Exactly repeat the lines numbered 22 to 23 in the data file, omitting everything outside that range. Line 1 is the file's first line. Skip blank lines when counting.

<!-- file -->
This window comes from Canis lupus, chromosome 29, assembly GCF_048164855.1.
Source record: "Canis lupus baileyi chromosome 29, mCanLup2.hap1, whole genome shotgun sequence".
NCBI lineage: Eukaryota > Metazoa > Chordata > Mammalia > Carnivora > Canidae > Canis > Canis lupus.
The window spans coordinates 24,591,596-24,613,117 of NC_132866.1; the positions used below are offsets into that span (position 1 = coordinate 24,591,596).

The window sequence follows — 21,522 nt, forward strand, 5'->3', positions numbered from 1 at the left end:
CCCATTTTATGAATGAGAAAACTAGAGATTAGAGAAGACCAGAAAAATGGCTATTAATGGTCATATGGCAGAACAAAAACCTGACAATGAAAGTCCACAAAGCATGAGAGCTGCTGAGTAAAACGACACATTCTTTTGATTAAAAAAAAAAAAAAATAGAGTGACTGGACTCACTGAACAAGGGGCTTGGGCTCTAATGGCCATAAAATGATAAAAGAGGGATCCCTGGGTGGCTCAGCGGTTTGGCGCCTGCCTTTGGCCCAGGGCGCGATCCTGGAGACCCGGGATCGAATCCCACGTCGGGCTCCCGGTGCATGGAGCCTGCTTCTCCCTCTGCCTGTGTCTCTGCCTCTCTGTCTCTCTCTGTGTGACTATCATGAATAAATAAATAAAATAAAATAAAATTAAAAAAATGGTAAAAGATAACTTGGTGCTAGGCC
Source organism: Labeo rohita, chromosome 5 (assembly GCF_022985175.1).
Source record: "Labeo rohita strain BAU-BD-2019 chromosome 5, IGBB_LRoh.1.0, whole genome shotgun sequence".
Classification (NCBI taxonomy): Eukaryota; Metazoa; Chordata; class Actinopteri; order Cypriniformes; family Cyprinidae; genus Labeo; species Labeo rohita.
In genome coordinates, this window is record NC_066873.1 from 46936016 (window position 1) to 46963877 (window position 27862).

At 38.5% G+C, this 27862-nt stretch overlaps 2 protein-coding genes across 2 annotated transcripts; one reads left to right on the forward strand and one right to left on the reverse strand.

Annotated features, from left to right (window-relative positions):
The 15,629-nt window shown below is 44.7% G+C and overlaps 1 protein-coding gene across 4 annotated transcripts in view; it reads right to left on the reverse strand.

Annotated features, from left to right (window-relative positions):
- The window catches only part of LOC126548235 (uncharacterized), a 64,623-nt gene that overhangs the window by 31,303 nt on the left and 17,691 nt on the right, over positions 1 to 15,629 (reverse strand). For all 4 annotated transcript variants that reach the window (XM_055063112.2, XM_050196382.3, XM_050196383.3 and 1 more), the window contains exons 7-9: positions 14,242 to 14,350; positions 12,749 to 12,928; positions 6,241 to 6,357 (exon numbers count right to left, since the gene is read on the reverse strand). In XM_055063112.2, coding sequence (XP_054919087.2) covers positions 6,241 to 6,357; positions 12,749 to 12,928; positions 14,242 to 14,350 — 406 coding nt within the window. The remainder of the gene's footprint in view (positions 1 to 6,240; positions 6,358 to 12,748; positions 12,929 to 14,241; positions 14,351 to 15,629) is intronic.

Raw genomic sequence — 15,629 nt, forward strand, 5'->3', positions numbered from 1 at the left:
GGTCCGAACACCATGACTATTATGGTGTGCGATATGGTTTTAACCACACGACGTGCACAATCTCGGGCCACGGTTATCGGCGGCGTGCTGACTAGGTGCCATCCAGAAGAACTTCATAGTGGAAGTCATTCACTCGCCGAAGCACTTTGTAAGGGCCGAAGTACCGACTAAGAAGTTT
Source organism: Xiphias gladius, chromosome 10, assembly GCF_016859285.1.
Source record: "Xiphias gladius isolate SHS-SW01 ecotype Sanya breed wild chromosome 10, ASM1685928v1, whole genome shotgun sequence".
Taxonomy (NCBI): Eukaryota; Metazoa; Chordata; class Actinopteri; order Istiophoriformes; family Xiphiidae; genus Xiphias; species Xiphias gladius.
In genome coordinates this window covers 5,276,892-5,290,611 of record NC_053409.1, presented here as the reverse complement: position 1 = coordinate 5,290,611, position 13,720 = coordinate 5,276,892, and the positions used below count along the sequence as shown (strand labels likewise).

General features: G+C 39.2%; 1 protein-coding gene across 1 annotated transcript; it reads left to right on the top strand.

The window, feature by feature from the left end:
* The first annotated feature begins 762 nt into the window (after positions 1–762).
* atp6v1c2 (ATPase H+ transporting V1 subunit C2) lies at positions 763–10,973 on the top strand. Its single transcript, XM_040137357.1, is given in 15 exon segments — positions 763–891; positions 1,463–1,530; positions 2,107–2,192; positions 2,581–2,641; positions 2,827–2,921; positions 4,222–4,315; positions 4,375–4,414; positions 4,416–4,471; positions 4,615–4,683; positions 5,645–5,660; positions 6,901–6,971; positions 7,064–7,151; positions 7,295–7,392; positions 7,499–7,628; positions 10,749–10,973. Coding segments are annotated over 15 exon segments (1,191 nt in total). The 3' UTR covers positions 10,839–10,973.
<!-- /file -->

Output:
General features: G+C 39.2%; 1 protein-coding gene across 1 annotated transcript; it reads left to right on the top strand.

The window, feature by feature from the left end: